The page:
Today the Social Security Administration released data showing the most popular American baby names of 2014. Emma and Noah were first on the list, but a closer look at the top 1000 for each gender clearly reveals an emerging trend: adverb names.
At the apex of the Isabella-Jacob boom in 2011 and 2012, some observers predicted that adjective names were ascendant and would soon replace those from Twilight as the nation’s trendiest. But a few years later, there’s only one adjective for names like Blue Ivy and Sunny: passé. According to the SSA data, adverbs, not adjectives, have quickly emerged as the go-to for modish moms and faddish fathers; over thirty adverbs are suddenly in the top 1000.
For girls, these include Mercifully, Gorgeously, Kindly, and Always. On the boys list, Ruggedly, Seldom, Stoutly, and Sharply all cracked the top 200. There are also a handful of adverb names that made the top 1000 for both genders, a feat unequaled by names of any other part of speech. These include Swiftly, Quickly, Often, Perfectly, Suddenly, and Piously, among others. Freely was the most popular adverb name of all in 2014, placing in the top 100 for both boys and girls, and finishing in the top ten for both genders in most southern states.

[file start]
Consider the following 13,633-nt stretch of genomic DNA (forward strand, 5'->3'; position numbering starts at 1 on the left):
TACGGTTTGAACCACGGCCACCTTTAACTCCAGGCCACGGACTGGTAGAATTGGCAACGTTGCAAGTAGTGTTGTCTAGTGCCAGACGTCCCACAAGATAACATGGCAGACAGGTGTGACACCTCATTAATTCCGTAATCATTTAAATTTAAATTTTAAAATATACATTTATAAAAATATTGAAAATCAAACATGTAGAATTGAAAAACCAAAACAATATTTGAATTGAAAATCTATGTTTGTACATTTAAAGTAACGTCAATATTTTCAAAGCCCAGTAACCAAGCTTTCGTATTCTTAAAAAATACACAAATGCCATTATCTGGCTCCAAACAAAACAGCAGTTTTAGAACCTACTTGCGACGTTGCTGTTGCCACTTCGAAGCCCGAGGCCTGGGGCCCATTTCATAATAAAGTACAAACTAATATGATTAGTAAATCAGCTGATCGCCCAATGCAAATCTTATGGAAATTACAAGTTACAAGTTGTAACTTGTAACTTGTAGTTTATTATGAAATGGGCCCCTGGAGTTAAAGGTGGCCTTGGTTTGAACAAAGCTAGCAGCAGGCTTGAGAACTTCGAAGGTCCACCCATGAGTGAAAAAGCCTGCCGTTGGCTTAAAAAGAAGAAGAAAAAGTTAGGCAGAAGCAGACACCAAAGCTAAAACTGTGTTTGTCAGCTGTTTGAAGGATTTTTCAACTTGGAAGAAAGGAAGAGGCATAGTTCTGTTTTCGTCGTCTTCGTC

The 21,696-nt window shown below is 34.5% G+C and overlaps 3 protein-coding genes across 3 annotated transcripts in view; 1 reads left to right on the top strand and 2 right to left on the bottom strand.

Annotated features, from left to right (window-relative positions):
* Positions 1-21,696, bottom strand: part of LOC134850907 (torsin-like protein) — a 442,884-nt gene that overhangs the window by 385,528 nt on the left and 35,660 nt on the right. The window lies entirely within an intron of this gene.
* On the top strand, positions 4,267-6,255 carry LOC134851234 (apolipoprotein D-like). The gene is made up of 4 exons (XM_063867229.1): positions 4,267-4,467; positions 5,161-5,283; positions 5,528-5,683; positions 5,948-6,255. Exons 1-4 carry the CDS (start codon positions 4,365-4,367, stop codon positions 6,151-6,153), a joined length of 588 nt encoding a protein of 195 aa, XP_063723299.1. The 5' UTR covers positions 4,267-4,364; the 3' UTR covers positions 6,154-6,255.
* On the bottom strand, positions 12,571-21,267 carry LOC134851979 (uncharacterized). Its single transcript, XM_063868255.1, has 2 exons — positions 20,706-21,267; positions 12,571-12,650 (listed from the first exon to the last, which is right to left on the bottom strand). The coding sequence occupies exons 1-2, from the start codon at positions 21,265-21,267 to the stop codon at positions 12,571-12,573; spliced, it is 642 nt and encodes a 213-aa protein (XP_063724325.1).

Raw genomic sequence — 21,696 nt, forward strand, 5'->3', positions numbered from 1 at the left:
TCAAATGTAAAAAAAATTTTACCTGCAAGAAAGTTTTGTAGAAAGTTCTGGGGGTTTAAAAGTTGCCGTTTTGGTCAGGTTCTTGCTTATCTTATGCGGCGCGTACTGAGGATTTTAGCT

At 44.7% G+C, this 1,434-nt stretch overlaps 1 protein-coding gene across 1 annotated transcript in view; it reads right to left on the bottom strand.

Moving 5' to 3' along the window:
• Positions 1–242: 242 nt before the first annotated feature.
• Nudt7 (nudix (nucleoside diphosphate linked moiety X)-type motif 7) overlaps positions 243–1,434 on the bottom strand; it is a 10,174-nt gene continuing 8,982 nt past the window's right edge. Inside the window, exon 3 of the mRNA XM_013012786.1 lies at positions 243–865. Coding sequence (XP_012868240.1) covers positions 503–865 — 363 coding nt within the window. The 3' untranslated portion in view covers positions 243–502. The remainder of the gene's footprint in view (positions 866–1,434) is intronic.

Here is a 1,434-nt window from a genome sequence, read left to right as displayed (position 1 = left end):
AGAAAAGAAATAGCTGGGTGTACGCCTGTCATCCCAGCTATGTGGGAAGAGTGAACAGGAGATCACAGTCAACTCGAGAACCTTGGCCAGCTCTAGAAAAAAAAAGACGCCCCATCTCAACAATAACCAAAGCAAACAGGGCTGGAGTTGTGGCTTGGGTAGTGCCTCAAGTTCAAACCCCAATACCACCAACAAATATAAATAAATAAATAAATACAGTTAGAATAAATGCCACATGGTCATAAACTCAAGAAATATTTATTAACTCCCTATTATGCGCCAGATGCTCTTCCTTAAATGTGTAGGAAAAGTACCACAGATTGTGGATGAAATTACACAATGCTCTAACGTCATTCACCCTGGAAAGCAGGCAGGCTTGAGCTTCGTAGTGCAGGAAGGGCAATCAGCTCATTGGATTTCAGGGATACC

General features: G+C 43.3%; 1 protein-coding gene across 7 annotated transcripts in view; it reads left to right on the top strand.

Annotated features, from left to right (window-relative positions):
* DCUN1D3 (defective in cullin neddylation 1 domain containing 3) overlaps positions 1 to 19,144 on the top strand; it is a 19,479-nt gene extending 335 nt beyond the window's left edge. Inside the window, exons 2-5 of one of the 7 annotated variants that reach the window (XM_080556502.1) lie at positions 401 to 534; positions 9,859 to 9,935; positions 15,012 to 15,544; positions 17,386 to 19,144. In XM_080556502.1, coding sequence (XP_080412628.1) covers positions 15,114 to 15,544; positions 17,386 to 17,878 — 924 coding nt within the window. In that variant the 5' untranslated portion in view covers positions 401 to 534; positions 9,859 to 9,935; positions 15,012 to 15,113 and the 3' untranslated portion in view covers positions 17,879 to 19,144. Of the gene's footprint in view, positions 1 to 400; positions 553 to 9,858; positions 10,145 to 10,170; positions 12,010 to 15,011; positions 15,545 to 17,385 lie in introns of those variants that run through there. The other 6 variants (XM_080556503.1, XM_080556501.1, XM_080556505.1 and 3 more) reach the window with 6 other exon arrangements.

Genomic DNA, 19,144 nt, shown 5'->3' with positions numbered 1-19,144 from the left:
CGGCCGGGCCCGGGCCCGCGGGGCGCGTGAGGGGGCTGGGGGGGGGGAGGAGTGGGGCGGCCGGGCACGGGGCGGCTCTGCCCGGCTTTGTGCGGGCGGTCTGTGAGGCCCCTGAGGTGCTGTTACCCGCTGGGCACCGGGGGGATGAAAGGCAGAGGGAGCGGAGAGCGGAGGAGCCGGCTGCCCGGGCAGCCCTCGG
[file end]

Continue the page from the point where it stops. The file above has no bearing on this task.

Experts attribute the precipitous rise in adverb names to multiple factors. Most notably, adverbs offer a welcome escape from the dictates of gender normativity. For open-minded Millennial parents especially, adverbs give their sons and daughters a chance to buck social construction and define themselves on their own terms. The hope is that in twenty or thirty years, prospective employers won’t see a man or a woman applying for a job, but an independent personality with a vivid name to match.
In addition to their appealing gender versatility and their originality, adverbs are also capitalizing on the long-standing popularity of names ending in an -ly sound. Where three years ago, Hadleys, Finleys, and Radleys were filling nurseries, today you see as many Earnestlys and Ornatelys as you do Johns and Marys. And, in a sign that traditionally spelled adverb names may have already lost their edge, several alternate spellings finished just outside the top 1000 this year, including Khleverly, Swiftleigh, and DaVigorously.